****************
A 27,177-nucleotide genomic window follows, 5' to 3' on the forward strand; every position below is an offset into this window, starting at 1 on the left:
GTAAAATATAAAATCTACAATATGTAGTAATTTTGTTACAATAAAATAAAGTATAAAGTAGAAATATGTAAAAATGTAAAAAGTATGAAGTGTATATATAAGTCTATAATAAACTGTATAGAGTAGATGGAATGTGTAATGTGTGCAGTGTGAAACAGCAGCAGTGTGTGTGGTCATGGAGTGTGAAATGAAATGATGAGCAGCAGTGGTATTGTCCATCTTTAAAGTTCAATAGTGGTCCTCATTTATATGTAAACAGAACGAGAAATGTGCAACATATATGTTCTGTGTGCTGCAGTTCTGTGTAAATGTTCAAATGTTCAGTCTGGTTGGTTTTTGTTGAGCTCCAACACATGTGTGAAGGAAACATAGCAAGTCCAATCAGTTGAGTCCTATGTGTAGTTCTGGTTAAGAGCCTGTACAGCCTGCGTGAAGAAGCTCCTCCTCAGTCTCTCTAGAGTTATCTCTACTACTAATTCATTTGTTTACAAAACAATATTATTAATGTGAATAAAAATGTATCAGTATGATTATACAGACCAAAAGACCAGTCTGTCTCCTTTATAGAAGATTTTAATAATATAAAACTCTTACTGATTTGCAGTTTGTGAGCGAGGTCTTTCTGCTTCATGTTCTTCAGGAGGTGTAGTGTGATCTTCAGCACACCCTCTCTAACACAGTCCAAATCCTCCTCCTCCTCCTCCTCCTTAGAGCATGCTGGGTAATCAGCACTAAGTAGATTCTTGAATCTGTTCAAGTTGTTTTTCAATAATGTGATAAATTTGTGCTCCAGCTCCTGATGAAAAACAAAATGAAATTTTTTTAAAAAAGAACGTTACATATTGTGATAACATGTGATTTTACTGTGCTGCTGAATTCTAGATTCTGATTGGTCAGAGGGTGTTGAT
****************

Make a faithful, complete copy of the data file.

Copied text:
A 27,177-nucleotide genomic window follows, 5' to 3' on the forward strand; every position below is an offset into this window, starting at 1 on the left:
GTAAAATATAAAATCTACAATATGTAGTAATTTTGTTACAATAAAATAAAGTATAAAGTAGAAATATGTAAAAATGTAAAAAGTATGAAGTGTATATATAAGTCTATAATAAACTGTATAGAGTAGATGGAATGTGTAATGTGTGCAGTGTGAAACAGCAGCAGTGTGTGTGGTCATGGAGTGTGAAATGAAATGATGAGCAGCAGTGGTATTGTCCATCTTTAAAGTTCAATAGTGGTCCTCATTTATATGTAAACAGAACGAGAAATGTGCAACATATATGTTCTGTGTGCTGCAGTTCTGTGTAAATGTTCAAATGTTCAGTCTGGTTGGTTTTTGTTGAGCTCCAACACATGTGTGAAGGAAACATAGCAAGTCCAATCAGTTGAGTCCTATGTGTAGTTCTGGTTAAGAGCCTGTACAGCCTGCGTGAAGAAGCTCCTCCTCAGTCTCTCTAGAGTTATCTCTACTACTAATTCATTTGTTTACAAAACAATATTATTAATGTGAATAAAAATGTATCAGTATGATTATACAGACCAAAAGACCAGTCTGTCTCCTTTATAGAAGATTTTAATAATATAAAACTCTTACTGATTTGCAGTTTGTGAGCGAGGTCTTTCTGCTTCATGTTCTTCAGGAGGTGTAGTGTGATCTTCAGCACACCCTCTCTAACACAGTCCAAATCCTCCTCCTCCTCCTCCTCCTTAGAGCATGCTGGGTAATCAGCACTAAGTAGATTCTTGAATCTGTTCAAGTTGTTTTTCAATAATGTGATAAATTTGTGCTCCAGCTCCTGATGAAAAACAAAATGAAATTTTTTTAAAAAAGAACGTTACATATTGTGATAACATGTGATTTTACTGTGCTGCTGAATTCTAGATTCTGATTGGTCAGAGGGTGTTGAT